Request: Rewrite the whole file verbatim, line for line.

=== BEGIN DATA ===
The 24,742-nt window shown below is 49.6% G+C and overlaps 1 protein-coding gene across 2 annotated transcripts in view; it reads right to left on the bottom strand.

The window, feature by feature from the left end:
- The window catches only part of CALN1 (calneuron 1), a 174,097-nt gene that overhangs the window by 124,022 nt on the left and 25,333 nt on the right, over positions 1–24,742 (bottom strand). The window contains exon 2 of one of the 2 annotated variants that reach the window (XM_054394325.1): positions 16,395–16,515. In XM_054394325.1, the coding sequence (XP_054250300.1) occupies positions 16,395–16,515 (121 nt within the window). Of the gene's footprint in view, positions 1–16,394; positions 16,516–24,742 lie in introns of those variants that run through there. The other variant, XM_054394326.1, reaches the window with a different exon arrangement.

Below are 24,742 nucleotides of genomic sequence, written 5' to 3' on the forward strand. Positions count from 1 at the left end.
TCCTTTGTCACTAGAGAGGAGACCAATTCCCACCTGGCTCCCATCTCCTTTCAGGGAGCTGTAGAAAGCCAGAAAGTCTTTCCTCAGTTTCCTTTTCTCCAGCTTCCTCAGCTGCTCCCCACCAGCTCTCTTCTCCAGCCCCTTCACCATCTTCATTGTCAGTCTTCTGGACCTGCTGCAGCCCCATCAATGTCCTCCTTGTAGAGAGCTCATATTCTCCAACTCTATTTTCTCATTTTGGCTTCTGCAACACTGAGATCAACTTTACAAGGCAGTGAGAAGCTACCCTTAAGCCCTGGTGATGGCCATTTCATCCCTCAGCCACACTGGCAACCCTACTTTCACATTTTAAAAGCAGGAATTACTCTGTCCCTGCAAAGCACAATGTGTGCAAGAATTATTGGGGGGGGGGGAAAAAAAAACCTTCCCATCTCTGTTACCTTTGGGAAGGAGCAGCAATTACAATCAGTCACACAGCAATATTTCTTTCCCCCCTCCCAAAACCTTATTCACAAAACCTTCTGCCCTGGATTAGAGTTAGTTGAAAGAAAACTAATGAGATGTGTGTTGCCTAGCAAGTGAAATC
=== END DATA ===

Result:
The 24,742-nt window shown below is 49.6% G+C and overlaps 1 protein-coding gene across 2 annotated transcripts in view; it reads right to left on the bottom strand.

The window, feature by feature from the left end:
- The window catches only part of CALN1 (calneuron 1), a 174,097-nt gene that overhangs the window by 124,022 nt on the left and 25,333 nt on the right, over positions 1–24,742 (bottom strand). The window contains exon 2 of one of the 2 annotated variants that reach the window (XM_054394325.1): positions 16,395–16,515. In XM_054394325.1, the coding sequence (XP_054250300.1) occupies positions 16,395–16,515 (121 nt within the window). Of the gene's footprint in view, positions 1–16,394; positions 16,516–24,742 lie in introns of those variants that run through there. The other variant, XM_054394326.1, reaches the window with a different exon arrangement.

Below are 24,742 nucleotides of genomic sequence, written 5' to 3' on the forward strand. Positions count from 1 at the left end.
TCCTTTGTCACTAGAGAGGAGACCAATTCCCACCTGGCTCCCATCTCCTTTCAGGGAGCTGTAGAAAGCCAGAAAGTCTTTCCTCAGTTTCCTTTTCTCCAGCTTCCTCAGCTGCTCCCCACCAGCTCTCTTCTCCAGCCCCTTCACCATCTTCATTGTCAGTCTTCTGGACCTGCTGCAGCCCCATCAATGTCCTCCTTGTAGAGAGCTCATATTCTCCAACTCTATTTTCTCATTTTGGCTTCTGCAACACTGAGATCAACTTTACAAGGCAGTGAGAAGCTACCCTTAAGCCCTGGTGATGGCCATTTCATCCCTCAGCCACACTGGCAACCCTACTTTCACATTTTAAAAGCAGGAATTACTCTGTCCCTGCAAAGCACAATGTGTGCAAGAATTATTGGGGGGGGGGGAAAAAAAAACCTTCCCATCTCTGTTACCTTTGGGAAGGAGCAGCAATTACAATCAGTCACACAGCAATATTTCTTTCCCCCCTCCCAAAACCTTATTCACAAAACCTTCTGCCCTGGATTAGAGTTAGTTGAAAGAAAACTAATGAGATGTGTGTTGCCTAGCAAGTGAAATC